Greece’s Asset Development Fund (HRADF), the subsidiary of the agency managing state properties whose role is to manage privatizations and find interested investors, is considering privatizing, or turning over the management of to private operators, 10 Greek ports.
The ports, most of them important hubs, are now 100 percent owned by HRADF. The fund is considering three kinds of action; sell 100 percent of the ports, sell a 67 percent stake – as happened with Greece’s two largest ports, Piraeus and Thessaloniki – or turn over management while retaining control.
HRADF is expected to hire consultants Ernst & Young as advisers on the project.
This is not the first effort to privatize the ports. In the past, Morgan Stanley and Piraeus Bank had served as advisers, but the contracts with them lapsed with no action taken because of the previous government’s continual delays in the privatizations program.
This despite an agreement with Greece’s creditors several years ago that Greece would post biddings for the ports within three months.
That deadline came and went and no action was taken, despite interest expressed from investors, especially for the ports of Alexandroupoli, Igoumenitsa, Patra, Iraklio, Kavala and Volos.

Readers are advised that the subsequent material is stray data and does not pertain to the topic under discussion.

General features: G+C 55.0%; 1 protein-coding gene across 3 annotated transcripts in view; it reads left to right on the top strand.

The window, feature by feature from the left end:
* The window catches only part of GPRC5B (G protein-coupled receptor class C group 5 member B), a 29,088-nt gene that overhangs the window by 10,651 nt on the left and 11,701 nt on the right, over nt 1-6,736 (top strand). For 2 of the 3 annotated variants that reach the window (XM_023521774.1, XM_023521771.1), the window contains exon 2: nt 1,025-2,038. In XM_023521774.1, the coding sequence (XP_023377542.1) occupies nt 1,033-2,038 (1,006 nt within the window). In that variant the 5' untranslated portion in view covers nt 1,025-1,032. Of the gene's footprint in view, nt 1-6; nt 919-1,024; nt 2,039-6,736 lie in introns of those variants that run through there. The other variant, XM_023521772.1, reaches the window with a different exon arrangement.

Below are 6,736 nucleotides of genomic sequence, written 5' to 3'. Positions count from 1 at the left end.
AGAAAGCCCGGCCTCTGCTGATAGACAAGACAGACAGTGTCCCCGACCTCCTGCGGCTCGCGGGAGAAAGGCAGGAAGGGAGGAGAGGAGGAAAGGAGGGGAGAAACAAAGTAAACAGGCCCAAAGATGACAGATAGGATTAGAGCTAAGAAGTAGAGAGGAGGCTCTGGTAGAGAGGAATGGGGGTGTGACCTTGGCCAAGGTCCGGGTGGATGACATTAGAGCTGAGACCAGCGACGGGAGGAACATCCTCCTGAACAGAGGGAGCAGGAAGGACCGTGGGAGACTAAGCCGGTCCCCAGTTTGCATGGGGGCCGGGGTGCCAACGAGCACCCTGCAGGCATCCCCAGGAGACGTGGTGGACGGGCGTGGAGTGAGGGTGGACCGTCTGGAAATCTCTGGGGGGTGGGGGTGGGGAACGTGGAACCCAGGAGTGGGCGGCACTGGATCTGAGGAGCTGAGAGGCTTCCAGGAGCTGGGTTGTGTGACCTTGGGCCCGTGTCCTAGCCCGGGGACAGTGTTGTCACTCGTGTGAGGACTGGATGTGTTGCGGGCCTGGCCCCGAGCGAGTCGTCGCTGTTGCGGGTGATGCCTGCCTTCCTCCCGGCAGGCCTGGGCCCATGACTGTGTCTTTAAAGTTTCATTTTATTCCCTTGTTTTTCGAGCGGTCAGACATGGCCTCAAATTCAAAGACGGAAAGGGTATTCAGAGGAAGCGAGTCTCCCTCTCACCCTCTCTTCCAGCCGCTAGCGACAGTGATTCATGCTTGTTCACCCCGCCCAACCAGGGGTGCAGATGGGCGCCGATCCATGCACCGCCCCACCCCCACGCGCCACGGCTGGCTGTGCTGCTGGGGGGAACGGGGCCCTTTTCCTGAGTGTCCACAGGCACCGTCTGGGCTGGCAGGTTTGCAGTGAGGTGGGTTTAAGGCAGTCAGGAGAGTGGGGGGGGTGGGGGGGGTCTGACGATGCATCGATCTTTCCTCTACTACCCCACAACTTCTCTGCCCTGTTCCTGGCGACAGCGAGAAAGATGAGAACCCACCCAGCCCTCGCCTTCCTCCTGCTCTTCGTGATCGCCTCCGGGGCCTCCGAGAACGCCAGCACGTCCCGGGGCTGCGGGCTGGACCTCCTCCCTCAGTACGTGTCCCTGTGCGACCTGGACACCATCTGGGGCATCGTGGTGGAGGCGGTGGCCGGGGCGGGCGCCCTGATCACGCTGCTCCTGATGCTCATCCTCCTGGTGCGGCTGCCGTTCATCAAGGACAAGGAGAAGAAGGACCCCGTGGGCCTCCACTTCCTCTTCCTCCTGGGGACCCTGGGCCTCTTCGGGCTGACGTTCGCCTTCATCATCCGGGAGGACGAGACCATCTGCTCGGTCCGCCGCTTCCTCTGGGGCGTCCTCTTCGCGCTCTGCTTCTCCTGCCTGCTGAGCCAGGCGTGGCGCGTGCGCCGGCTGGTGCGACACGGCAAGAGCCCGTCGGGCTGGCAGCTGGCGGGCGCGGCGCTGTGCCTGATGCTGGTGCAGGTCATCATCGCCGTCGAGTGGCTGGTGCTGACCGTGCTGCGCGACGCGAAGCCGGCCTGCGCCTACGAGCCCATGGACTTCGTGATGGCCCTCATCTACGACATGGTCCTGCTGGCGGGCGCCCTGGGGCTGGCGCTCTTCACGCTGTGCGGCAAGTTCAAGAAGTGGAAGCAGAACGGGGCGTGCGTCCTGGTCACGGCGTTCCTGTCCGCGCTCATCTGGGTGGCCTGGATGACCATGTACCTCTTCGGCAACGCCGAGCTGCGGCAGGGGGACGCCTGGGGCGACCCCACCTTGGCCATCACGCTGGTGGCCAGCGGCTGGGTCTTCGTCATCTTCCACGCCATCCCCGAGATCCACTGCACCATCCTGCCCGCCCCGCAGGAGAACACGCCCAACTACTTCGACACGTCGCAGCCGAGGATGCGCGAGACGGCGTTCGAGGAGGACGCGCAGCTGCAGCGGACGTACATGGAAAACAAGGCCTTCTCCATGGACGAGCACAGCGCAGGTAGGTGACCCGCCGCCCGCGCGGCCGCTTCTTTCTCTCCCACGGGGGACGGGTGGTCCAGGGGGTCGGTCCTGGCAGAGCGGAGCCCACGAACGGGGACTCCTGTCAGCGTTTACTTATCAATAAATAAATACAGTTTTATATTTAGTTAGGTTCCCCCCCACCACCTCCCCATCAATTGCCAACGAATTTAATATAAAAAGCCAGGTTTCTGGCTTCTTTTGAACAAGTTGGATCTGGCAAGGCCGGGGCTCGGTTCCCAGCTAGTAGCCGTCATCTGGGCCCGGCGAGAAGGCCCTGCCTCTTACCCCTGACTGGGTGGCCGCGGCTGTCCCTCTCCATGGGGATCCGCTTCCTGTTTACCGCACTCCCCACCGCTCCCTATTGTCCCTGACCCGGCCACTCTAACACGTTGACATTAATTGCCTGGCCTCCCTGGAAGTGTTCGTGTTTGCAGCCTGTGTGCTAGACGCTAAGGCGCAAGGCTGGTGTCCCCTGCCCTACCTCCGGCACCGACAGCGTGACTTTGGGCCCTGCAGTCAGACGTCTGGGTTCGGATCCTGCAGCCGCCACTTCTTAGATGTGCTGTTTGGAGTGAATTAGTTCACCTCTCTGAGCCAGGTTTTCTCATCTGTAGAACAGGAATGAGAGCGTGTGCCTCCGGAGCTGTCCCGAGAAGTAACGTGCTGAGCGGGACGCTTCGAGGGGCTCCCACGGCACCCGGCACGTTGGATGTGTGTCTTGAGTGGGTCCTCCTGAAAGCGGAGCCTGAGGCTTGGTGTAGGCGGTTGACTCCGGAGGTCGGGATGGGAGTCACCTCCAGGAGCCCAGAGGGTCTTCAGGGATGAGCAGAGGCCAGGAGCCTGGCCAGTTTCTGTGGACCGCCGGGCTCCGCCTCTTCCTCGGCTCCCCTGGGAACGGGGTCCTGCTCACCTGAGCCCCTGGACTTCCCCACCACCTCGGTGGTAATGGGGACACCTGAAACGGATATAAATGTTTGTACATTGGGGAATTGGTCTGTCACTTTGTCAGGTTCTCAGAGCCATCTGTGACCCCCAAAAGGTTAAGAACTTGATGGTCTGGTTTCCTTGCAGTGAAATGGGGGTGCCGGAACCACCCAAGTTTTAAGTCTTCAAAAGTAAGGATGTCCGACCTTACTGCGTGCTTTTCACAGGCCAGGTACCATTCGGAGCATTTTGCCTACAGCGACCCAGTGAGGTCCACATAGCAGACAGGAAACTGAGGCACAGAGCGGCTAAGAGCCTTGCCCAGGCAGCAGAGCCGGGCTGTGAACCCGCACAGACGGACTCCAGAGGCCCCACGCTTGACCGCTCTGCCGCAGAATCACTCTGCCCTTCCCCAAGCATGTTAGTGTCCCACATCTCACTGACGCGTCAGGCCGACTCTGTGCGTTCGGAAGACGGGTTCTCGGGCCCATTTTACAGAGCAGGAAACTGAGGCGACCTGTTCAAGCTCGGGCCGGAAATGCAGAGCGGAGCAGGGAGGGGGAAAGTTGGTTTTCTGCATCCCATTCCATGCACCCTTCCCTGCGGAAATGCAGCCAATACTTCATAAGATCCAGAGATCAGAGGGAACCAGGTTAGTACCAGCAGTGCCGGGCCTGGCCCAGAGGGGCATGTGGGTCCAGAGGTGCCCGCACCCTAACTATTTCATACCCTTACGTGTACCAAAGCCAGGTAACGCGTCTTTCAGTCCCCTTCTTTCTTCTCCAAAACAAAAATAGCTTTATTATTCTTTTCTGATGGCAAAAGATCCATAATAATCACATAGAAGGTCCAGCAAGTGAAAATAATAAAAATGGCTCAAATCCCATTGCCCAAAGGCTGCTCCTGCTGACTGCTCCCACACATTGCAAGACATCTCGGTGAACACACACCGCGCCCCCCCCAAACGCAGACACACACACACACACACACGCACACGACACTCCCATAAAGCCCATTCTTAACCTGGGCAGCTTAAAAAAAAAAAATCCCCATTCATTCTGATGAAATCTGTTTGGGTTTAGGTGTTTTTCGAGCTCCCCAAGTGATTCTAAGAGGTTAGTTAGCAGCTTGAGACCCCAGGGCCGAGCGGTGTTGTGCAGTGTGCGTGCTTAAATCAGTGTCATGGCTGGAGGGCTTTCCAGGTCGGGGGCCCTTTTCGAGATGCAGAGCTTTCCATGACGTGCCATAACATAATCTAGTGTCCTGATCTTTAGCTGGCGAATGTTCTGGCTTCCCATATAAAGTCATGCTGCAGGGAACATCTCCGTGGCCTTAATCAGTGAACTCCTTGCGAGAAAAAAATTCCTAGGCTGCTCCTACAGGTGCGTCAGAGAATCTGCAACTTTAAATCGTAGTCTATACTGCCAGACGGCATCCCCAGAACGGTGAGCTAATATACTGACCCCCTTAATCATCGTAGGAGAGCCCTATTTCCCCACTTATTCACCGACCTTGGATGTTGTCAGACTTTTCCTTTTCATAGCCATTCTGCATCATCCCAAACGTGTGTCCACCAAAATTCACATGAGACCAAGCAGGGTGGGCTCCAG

Despite the aborted effort, the team that manages the ports has managed to improve their finances, making them likely more attractive for potential investors.
Some of those ports also operate smaller nearby ports and marinas. Alexandroupoli port, for example, operates both ports on the nearby island of Samothraki, notorious of late after ferry connections were cut for 12 days earlier in August, stranding hundreds of visitors.
In contrast to its leftist predecessor, the current conservative New Democracy government prefers privatization to turning over the management. A recent meeting at the Ministry of Shipping confirmed this preferred strategy.
The sale of 100 percent of Alexandroupoli port, in northeastern Greece, is expected to be the first initiative.
There is intense interest from investors, as well as from operators with connections to US military circles, because of the port’s good connections with other transport modes (road and rail) and its proximity to both Bulgaria and Turkey.